THEY have the makings of a good soap opera – a lecherous two-timing toff’s attempts to seduce two married women and the guy who pursues one woman only to turn his attention to another.
It seems nothing changes in the sometimes callous and often hilarious game of love. William Shakespeare wrote these tales more than four centuries ago and they are as relevant today as they were then.
So in this, the 400th anniversary year of his death, I’m on the trail of England’s great bard (and some other greats from the arts) but not in the most likely location.
It’s not Stratford-upon-Avon for me but Windsor and the 15-mile or so stretch of (trek-able) Thames pathway from the Royal Berkshire castle town to picturesque Marlow and Cookham.
Shakespeare had strong links with Windsor Castle’s royal court and wrote the comedy The Merry Wives Of Windsor while staying in the town. The play – featuring would-be two-timer Sir John Falstaff and the wives he plans to dupe is believed to have been commissioned by Queen Elizabeth I for a celebration at the castle towards the end of the 16th Century.
Throughout 2016 its Royal Library is marking the anniversary with a special display of the royal family’s centuries’ long love affair with Shakespeare. It brings together for the first time books, maps and prints acquired by monarchs, along with works of art by members of the royals inspired by Shakespeare.
And what an exhibition it is. On display for the first time is Shakespeare’s First Folio acquired by George IV when Prince of Wales. And I’m in awe at a copy of his Second Folio which bears notes by both Charles I and George III. I learn that Charles probably read the Folio (published 1632) while imprisoned at Carisbrooke Castle before his execution 17 years later. The King wrote the words ‘Dum Spiro Spero’ (‘While I breathe, I hope’) on its flyleaf and, like a true fan, made a note of some names of the characters from his comedies.
A drawing of Romeo and Juliet by Princess Victoria aged about 15, before she became Queen, is also on display as well as journal entries made by her many years later.
Describing her experience of a performance of Hamlet at the castle the Queen wrote that it was the “most interesting, thrilling and heartrending play”.
But if you’re not into the Bard, there’s plenty more to do in Windsor. You can tour the castle and St George’s Chapel, have an evening at the Royal Windsor Race Course, or, if you have the kids in tow, have a day or two at the nearby Legoland resort just a short bus or taxi ride away.
I’m here solo and relaxed at Marlow’s luxury Macdonald hotel The Compleat Angler – built a few decades after the English Bard’s death and named after the Izzak Walton book published around the same time.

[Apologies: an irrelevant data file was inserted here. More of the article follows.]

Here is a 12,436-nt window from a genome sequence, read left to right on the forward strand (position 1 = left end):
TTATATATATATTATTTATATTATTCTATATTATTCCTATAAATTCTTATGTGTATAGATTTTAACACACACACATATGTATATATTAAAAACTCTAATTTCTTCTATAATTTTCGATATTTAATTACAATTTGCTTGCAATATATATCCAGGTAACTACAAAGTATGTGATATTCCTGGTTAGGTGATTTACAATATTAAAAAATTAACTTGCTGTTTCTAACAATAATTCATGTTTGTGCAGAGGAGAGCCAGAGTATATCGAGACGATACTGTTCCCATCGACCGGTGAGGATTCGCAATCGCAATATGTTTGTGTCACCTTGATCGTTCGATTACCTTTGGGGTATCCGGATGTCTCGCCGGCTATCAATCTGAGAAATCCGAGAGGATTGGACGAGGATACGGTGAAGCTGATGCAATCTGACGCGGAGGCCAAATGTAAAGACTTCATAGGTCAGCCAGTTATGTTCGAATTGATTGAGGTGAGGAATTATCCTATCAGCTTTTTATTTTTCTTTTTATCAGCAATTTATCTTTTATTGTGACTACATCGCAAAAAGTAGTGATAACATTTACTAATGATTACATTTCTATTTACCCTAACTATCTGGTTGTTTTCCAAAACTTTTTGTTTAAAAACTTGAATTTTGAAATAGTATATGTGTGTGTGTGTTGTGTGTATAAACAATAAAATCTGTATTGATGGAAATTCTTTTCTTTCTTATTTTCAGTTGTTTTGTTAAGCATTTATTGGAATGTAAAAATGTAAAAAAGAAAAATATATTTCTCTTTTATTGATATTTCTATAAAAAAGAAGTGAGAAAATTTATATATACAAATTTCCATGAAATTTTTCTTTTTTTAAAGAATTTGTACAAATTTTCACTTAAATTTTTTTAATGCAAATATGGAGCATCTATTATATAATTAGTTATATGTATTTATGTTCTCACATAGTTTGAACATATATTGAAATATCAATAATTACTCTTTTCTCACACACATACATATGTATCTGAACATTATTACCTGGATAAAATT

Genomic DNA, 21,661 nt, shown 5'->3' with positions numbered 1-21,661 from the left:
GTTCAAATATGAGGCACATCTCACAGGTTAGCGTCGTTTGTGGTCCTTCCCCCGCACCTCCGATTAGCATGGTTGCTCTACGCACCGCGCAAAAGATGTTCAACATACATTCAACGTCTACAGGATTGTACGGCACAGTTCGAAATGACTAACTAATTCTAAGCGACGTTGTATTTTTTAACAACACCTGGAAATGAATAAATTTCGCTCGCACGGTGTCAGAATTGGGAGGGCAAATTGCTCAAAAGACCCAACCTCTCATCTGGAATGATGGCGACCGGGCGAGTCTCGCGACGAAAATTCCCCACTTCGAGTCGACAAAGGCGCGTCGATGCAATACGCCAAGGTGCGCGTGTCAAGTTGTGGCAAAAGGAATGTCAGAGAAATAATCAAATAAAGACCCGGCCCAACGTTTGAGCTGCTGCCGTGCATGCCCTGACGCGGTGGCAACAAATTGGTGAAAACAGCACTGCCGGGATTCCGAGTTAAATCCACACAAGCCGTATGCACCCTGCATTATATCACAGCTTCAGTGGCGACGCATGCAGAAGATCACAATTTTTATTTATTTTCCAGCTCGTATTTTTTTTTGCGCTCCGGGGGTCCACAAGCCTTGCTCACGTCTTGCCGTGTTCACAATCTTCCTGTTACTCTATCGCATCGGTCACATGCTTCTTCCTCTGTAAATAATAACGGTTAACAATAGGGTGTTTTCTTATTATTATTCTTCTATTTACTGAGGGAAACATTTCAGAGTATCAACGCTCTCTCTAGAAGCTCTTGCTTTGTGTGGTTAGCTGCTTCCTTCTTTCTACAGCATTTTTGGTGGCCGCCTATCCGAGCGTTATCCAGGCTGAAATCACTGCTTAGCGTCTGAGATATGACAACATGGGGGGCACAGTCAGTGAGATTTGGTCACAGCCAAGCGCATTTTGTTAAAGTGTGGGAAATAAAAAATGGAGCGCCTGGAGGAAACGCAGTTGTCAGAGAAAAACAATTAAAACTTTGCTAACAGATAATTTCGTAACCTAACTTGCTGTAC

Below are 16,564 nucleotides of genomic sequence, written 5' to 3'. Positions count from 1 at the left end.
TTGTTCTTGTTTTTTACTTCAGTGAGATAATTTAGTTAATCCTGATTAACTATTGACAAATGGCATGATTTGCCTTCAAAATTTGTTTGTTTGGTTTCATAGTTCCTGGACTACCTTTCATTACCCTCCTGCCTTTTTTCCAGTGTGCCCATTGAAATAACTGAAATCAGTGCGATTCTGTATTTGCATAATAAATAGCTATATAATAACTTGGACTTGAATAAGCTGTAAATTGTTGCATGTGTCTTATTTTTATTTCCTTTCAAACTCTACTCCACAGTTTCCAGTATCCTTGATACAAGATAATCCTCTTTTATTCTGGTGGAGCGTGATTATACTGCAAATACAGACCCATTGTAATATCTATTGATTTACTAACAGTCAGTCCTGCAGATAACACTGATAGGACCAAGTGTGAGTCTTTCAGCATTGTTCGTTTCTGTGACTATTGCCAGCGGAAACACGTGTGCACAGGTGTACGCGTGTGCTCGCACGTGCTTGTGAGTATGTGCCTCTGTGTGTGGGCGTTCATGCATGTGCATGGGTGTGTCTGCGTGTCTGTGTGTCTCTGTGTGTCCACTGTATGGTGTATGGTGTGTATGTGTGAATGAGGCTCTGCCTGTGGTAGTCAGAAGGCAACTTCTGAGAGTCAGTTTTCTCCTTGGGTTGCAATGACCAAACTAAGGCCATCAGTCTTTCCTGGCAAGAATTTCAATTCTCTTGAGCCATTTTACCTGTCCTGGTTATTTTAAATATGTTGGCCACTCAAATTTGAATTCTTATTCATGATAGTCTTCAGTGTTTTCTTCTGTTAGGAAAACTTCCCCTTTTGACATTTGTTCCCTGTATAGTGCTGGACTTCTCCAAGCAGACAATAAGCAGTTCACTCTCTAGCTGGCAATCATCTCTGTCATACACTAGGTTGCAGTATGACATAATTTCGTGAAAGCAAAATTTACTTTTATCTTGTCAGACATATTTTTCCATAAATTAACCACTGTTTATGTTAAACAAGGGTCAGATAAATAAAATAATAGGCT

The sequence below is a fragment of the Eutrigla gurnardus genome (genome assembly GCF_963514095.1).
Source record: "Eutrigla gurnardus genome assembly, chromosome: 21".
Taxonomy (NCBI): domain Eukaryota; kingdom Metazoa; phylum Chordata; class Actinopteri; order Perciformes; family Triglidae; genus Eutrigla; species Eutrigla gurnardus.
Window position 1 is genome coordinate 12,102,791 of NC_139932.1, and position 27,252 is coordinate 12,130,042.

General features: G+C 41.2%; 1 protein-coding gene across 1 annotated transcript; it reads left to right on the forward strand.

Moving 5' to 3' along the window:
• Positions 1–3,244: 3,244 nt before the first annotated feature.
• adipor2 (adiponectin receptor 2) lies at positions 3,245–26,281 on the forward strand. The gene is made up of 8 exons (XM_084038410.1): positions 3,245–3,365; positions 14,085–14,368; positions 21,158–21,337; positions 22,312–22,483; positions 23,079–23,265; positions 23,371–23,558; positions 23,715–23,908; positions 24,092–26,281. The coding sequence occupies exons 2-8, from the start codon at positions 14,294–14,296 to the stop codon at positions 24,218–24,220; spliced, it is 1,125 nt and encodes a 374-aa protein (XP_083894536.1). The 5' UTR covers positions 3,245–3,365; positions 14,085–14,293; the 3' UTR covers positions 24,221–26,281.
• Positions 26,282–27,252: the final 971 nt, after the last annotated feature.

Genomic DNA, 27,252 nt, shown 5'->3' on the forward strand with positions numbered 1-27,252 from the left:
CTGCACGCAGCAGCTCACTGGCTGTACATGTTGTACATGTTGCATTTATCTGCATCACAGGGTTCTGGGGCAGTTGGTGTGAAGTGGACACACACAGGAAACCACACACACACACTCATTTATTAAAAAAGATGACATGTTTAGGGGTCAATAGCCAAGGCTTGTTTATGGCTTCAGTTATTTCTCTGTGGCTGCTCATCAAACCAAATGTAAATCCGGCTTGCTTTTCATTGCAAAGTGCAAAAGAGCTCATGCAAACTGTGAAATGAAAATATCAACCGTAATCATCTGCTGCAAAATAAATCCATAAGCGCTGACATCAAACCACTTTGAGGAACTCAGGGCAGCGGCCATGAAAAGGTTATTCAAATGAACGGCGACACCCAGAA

I could choose to have a drink in the hotel’s 400-year-old oak panelled cocktail bar but decide to sit oustide and watch pleasure craft ply their way along a sun speckled river.
Romantic poet Percy Bysshe Shelley and his wife Mary lived in the area between 1817 and 1818 and she is said to have completed Frankenstein here.
In the adjacent parish of Cookham, home to one of England’s oldest coaching inns, the Bel & Dragon (1417), the arts also flourish.
Cookham is said to be the inspiration for Kenneth Grahame’s 1908 book Wind In the Willows and was the home of one of Britain’s greatest 20th century painters, Sir Stanley Spencer. It still boasts a gallery of his work.
Each July the parish is the location for the fascinating and colourful Royal Swan Upping – or mute swan census – which would have been well known to Shakespeare.
But it’s Cookham’s celebration of the bard that interests me. Cue its wonderfully talented Cantorum Choir and the June 25th concert If Musicke Be The Food Of Love. The songsters’ reference to the capricious Orsino’s opening speech in Twelfth Night makes me smile.
And I chuckle as I read the poster that hauls my beloved Bard smack bang into the 21st Century: “Shakespeare songs including divers sweete aires by Masters Whitacre, Tavener, Rutter, Shearing and Vaughan Williams and younge Mr Bernstein, his West Side Story.”
That’s a date then!
Heathrow is 12 miles from Windsor, 15 from Marlow.
Rates for the Macdonald Compleat Angler start at £108. Call 0808 145 3715 or visit macdonaldhotels.co.uk
Rooms at Bel And The Dragon start at £115.
Call 01628 521263 belandthedragon-cookham.co.uk
For Windsor Castle annual passes, day tickets and info visit royalcollection.org.uk/visit/windsorcastle
For tickets for If Musicke Be The Food Of Love call 01628 525 371 or visit cantorumchoir.org.uk